Approaching the twentieth century, programme music sharpened into singular character studies or impressions of phenomena as in Richard Strauss’s (1864–1949) tone poem Don Quixote (1897) and Claude Debussy’s (1862–1918) ‘Nocturnes.’  Debussy’s focused sonic images, the sea in La Mer (1903–1905) for example, pushed the idea of musical tone as coloristic timbre to such an extreme that it exceeded programme music’s representational calling and ushered in a modern mode of expressive abstraction. Debussy played with timbre and intensely delayed crescendos to “free music from formal convention.”  In Jeux (1912), his last orchestral work, Debussy’s experiments took “cinematographic form . . . [through] constant motivic renewal in which undulating fragments gradually evolve into a scalar theme which is itself broken off at its violent climax.”  Pandemonium seems to reference this formal shift from Romantic to modern music by fluctuating between narrative episodes and phenomenally textured passages and culminating in its own delayed climax.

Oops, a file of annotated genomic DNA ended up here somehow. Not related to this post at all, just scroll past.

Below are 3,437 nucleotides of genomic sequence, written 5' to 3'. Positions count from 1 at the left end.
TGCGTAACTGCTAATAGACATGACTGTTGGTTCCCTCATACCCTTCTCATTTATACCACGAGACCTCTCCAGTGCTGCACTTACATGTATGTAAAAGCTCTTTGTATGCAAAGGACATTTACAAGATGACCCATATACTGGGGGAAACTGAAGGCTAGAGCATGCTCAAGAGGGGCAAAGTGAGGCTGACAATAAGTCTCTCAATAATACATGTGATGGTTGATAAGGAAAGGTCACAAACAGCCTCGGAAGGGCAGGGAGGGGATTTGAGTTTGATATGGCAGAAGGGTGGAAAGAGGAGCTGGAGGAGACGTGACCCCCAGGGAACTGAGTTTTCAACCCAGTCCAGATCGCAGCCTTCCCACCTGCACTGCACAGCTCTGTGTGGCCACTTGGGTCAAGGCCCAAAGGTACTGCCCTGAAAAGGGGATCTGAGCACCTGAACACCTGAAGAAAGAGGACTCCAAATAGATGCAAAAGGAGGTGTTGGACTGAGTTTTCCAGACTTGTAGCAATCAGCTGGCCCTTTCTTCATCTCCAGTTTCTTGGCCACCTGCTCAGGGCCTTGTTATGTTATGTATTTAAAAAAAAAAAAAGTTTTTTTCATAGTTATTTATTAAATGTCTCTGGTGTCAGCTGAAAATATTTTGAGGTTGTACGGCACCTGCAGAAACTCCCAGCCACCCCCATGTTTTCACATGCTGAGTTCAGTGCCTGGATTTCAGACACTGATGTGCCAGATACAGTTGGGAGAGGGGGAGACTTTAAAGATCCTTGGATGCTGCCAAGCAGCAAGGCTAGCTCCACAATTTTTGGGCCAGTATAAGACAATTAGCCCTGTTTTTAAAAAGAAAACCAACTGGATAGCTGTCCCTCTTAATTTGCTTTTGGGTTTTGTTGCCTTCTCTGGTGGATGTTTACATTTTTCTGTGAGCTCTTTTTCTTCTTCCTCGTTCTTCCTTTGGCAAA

In the twentieth century, noise replaced narrative as the material with which to challenge and innervate music. The avant-garde sought to make available to music material heretofore excluded.  Artists denaturalized the distinction between tone and noise, demonstrating that non-periodic vibrations were in fact resident in all sounds—in the initial sounding of a tone, for example, and in the enunciation of consonants.  Rather than transgress musical convention entirely, experimental musicians recuperated noise in a way that corresponded with preexisting elements of Western art music or could be appropriated from non-Western musical sources: dissonance, timbre, and percussion.  These they organized into music’s rhythmic structures. Noises that refused to let go of mimetic qualities they further manipulated through mechanical processes.